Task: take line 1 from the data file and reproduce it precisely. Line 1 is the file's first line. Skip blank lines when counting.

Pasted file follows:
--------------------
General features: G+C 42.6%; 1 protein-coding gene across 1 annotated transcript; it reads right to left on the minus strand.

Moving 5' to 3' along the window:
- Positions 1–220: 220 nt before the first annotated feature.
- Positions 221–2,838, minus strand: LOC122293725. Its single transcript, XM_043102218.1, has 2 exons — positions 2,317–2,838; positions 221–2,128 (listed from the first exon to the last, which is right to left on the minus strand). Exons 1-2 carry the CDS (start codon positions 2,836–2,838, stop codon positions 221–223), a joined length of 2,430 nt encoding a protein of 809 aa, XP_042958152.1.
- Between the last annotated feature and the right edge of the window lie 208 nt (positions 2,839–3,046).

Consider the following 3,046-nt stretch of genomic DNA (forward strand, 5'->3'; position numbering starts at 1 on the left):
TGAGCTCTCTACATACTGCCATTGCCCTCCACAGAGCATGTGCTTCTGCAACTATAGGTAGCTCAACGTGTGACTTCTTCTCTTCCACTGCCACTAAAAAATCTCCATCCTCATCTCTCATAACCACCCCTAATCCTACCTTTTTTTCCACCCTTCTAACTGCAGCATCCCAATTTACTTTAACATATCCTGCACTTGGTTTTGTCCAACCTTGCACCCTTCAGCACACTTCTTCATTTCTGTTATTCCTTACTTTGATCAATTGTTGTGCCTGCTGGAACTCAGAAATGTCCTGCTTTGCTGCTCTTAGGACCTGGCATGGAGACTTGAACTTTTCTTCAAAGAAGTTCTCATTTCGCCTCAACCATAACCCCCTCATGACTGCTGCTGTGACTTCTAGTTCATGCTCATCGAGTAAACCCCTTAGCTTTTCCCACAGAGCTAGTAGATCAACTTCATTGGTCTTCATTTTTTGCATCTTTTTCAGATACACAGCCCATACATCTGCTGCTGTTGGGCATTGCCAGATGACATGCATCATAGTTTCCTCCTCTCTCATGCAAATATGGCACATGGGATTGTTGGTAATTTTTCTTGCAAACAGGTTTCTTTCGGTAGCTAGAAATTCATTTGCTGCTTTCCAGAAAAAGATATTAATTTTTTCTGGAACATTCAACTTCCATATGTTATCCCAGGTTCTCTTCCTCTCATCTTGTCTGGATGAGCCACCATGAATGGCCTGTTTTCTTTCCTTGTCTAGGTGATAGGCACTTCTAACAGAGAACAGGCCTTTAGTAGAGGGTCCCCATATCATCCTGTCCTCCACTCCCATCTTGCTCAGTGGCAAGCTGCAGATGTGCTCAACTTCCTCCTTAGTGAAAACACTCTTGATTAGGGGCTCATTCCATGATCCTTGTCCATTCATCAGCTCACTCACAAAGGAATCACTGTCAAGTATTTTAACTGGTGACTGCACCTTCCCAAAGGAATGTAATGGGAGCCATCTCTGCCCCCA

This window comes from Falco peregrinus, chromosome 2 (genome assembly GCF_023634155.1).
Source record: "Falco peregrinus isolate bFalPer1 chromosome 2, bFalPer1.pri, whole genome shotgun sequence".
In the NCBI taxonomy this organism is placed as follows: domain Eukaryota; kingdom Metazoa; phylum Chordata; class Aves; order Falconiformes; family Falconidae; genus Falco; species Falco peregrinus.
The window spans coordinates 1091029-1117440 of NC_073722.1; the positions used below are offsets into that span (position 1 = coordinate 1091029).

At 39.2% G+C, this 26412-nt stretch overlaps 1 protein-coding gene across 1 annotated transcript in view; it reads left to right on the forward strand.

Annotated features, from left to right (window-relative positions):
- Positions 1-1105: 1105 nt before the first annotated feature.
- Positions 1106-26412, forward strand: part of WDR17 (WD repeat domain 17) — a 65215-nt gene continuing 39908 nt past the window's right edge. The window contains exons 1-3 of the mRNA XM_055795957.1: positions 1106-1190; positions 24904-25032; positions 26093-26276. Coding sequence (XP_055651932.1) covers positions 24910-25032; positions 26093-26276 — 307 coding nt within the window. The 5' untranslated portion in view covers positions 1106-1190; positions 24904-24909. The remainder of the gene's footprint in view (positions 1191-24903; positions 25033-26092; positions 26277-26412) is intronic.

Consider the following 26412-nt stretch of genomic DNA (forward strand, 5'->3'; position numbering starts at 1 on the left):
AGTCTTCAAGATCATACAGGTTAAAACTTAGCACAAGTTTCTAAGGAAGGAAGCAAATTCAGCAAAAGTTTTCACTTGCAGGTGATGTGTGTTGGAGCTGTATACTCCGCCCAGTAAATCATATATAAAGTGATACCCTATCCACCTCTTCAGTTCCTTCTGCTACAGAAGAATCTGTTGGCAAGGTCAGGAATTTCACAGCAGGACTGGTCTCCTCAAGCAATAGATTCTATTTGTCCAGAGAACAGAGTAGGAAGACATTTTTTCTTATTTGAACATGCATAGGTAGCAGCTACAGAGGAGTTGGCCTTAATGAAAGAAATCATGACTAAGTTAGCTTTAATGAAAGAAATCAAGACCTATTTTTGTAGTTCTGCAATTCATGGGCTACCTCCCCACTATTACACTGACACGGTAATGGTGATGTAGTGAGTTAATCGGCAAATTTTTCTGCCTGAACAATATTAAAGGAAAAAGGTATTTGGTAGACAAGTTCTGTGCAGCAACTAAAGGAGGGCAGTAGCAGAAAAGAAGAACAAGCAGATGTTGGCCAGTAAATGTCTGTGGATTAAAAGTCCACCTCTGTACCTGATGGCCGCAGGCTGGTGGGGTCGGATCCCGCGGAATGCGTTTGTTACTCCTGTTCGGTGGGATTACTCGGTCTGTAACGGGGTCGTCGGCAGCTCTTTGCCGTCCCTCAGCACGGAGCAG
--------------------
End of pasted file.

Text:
General features: G+C 42.6%; 1 protein-coding gene across 1 annotated transcript; it reads right to left on the minus strand.